Nourishing Knowledge: Christine Lothen-Kline Of ModifyHealth On The Power of Food as Medicine

Nourishing Knowledge: Christine Lothen-Kline Of ModifyHealth On The Power of Food as Medicine


The DASH (Dietary Approaches to Stop Hypertension) Diet — This diet has strong research to support its effectiveness, particularly in lowering blood pressure and LDL (bad) cholesterol. It is actually very similar to both the Mediterranean Diet and vegetarian diet principles with a focus on whole grains, fruits, vegetables, legumes, low-fat dairy, and fish, poultry and healthy oils.

Inan era dominated by pharmaceutical solutions, there is a rising consciousness about the incredible healing and preventive powers of food. As the age-old saying goes, “Let food be thy medicine, and medicine be thy food.” But how does this translate in today’s world? Can we really use nutrition as a potent tool against sickness and disease? How does one curate a diet that supports health, longevity, and wellness? In this series, we are talking to nutritionists, dietitians, medical professionals, holistic health experts, and anyone with authoritative knowledge on the subject. As a part of this series, we had the pleasure of interviewing Christine Lothen-Kline from ModifyHealth.

Christine is the Dietitian Director at ModifyHealth where she has provided leadership for the clinical nutrition services and team to guide clients through the FODMAP protocol to ensure that they get the best possible health outcomes. As a Registered Dietitian (RD) and a Master Certified Health Education Specialist (MCHES), Christine has over 25 years of experience and holds a B.S. in Food and Nutrition from the University of Idaho, as well as a Master of Public Health from The George Washington University. She has completed extensive training on implementing the FODMAP protocol both through Monash University, the birthplace of FODMAPs, and by international expert Patsy Catsos.

Thank you so much for joining us in this interview series! Before we dive into the main focus of our interview, our readers would love to “get to know you” a bit better. Can you tell us a bit about your childhood backstory?

Igrew up on a small farm in the heart of Wisconsin Dairyland. There are three girls in my family, and we were very active in caring for the animals and planting, growing, and harvesting the food that we grew. Between what we had from our farm and swapping with our neighbors, we got very little from the grocery store. I have to say that as a kid, I didn’t appreciate how lucky we were to have access to fresh, healthy, locally grown food. Now we call that Farm to Table, but growing up, we just called it time to eat!

What or who inspired you to pursue your career? We’d love to hear the story.

When I first started college, I wasn’t sure what I was going to major in, but in my sophomore year, I took a nutrition class which showed me how I could combine my loves of food, cooking, science and people. From there, my future was set and I decided to transfer schools to attend an institution with a Food and Nutrition major. Since then, I have never regretted my choice for a career.

It has been said that our mistakes can sometimes be our greatest teachers. Can you share a story about the funniest mistake you made when you were first starting? Can you tell us what lesson you learned from that?

While this wasn’t a funny mistake, it was a valuable learning experience. My first job as a Dietitian in the Army was as the Manager of the Outpatient Nutrition Clinic on post. In that role, I taught classes and provided individual appointments to active duty soldiers, retirees, and their families on weight loss, diabetes, prenatal nutrition and many other health issues. The diabetes classes provided very structured and prescribed nutrition education based on the American Diabetes Guidelines. We taught about measuring, counting, limiting foods based on current practice guidelines. It looked great on paper, but the problem was that many patients would either stop coming back to class, or they came back without implementing the very specific dietary guidelines provided. I was very discouraged, as I really wanted to help these people. After thinking a lot about it, I felt that the approach was beyond what most people needed and could realistically implemented. So, I went to my supervisor and said that I wanted to present a series of classes on practical principles for managing diabetes. The classes included topics such as eating out, healthy snacking, and easy meal ideas. For the eating out class, I collected menus from local restaurants, and in class people would select healthy choices that they would enjoy. The participants loved the practical tips and getting to know each other, and most importantly, their glucose levels improved! It was wonderful to hear them share their success stories, challenges, and tips for each other. This experience was a vital part of my growth as a dietitian, educator and human being. The lessons I learned have guided me through my career; meet people where they are, and less is more when it comes to facilitating healthy lifestyle changes. Small steps, big changes!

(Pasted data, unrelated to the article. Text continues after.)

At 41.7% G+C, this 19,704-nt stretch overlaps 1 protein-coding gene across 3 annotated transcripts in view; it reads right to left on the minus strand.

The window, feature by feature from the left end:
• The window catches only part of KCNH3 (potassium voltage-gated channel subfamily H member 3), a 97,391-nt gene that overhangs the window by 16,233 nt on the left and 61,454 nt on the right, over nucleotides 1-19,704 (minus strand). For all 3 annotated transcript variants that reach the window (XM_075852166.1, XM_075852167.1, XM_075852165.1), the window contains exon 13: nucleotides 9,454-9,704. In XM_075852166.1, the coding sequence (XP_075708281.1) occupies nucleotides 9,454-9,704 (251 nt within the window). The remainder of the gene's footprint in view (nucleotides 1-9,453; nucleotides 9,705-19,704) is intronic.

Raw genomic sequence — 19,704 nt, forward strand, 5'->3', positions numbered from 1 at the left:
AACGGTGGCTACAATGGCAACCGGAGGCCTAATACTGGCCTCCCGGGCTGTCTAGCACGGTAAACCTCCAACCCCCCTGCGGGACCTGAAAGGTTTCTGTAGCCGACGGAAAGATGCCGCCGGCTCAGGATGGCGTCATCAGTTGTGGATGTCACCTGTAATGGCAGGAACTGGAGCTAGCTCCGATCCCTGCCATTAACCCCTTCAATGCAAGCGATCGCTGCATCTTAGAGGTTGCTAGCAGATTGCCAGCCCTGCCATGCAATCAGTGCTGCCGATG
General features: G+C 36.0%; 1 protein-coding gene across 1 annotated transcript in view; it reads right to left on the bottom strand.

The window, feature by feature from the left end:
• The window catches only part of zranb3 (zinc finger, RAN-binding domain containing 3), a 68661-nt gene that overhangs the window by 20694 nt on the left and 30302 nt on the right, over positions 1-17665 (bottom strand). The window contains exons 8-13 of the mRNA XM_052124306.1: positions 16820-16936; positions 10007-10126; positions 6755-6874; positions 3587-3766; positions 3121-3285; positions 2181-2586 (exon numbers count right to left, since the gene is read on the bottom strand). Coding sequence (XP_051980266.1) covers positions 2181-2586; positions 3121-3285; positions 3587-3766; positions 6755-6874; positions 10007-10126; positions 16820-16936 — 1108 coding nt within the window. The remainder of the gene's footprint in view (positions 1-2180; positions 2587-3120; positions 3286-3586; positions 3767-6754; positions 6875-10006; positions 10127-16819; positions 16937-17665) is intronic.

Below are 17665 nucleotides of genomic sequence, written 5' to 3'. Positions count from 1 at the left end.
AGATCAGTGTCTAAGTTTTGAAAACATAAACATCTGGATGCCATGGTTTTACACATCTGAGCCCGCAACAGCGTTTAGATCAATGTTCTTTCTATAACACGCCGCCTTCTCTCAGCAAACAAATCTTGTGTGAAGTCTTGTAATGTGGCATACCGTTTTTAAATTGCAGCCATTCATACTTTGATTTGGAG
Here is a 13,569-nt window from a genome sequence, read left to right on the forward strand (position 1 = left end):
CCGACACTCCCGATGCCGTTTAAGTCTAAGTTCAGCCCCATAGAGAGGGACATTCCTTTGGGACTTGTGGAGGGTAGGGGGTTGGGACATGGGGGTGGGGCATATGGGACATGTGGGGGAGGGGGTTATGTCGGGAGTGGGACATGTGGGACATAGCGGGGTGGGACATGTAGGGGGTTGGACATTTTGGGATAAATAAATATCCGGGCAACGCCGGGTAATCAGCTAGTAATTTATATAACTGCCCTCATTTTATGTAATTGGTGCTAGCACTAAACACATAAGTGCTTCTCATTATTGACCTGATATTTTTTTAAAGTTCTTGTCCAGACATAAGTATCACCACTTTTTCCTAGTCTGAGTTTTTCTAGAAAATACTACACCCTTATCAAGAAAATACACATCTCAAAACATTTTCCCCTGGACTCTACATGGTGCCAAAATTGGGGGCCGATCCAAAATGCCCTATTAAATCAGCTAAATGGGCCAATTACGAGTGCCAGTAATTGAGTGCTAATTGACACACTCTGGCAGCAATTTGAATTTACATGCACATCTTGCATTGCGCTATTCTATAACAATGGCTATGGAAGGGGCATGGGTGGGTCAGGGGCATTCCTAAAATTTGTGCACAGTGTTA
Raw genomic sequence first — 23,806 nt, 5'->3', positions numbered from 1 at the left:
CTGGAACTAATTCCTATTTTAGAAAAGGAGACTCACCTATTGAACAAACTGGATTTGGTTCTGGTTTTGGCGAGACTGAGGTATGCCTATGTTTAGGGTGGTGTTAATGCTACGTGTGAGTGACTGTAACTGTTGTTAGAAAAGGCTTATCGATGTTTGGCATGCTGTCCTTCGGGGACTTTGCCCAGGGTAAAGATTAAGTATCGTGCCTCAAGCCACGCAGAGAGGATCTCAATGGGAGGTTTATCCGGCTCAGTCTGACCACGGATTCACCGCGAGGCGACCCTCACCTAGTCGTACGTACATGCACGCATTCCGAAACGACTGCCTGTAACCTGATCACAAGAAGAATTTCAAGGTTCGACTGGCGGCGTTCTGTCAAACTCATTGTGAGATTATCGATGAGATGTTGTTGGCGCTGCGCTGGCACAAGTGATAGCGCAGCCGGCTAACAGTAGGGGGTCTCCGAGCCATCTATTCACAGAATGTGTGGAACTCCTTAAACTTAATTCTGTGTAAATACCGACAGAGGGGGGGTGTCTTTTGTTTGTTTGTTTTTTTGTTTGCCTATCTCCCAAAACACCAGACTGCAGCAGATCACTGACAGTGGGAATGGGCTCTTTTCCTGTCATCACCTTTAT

You are a successful leader. Which three character traits do you think were most instrumental to your success? Can you please share a story or example for each?

I would say that three character traits that have played a significant role in my life and career are that I am tenacious, proactive, and collaborative. I put myself through college, while working nearly full-time, and, for the last two years, I was also in Army ROTC. It was a challenge juggling all of those things, but there was nothing that was going to stop me from getting my degree. That tenacity has served me well throughout my career.

I have been fortunate to utilize my professional background as a Dietitian in many work settings to take on jobs and projects that hadn’t been done before, so there wasn’t an exact template to follow. That said, I love to learn new things and take on new challenges. These opportunities have required me to be proactive and collaborative. As the Dietitian Director for ModifyHealth, under the direction and vision of our CEO, GB Pratt, we have created a company that provides medically tailored meals and the support of Registered Dietitians who are experts in equipping patients to make healthy lifestyle changes that improve their health and quality of life. These positive outcomes require teamwork and commitment from every single person and area of the organization.